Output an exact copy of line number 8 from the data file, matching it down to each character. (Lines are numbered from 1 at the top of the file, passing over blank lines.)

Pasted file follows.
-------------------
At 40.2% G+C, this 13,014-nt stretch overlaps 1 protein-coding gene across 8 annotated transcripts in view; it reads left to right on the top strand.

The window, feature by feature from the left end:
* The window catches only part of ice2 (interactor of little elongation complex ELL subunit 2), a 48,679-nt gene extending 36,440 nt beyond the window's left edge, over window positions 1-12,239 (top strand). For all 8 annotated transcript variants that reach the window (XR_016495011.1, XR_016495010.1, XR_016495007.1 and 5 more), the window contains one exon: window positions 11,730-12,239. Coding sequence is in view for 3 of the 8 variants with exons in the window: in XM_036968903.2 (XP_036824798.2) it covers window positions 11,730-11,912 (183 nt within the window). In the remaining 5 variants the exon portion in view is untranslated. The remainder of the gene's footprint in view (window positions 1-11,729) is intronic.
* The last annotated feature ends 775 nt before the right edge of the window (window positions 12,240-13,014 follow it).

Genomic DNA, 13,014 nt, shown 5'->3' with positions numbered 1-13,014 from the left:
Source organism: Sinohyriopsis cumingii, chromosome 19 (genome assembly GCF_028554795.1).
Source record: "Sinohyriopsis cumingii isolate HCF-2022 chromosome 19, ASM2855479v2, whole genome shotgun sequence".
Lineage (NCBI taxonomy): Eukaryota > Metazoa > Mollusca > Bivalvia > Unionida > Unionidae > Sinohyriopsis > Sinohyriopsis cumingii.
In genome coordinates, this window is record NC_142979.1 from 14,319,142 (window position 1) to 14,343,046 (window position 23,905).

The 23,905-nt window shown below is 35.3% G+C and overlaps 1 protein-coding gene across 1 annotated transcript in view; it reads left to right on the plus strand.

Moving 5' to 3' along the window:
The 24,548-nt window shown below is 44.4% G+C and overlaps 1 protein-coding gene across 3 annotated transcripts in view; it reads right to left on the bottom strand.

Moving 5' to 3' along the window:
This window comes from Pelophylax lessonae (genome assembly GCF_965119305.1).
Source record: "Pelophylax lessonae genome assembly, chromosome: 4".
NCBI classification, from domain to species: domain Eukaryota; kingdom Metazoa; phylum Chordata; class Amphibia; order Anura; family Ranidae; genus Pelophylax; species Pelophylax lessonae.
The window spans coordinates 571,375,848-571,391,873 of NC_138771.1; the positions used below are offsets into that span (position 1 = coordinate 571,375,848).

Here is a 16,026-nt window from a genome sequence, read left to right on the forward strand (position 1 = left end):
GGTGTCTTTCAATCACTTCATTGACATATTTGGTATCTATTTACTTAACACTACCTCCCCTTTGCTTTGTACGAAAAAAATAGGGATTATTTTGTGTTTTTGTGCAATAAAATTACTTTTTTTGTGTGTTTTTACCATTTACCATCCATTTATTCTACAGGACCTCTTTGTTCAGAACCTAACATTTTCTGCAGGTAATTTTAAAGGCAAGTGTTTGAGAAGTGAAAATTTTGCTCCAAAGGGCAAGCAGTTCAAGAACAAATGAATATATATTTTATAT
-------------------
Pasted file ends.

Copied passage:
Lineage (NCBI taxonomy): Eukaryota > Metazoa > Mollusca > Bivalvia > Unionida > Unionidae > Sinohyriopsis > Sinohyriopsis cumingii.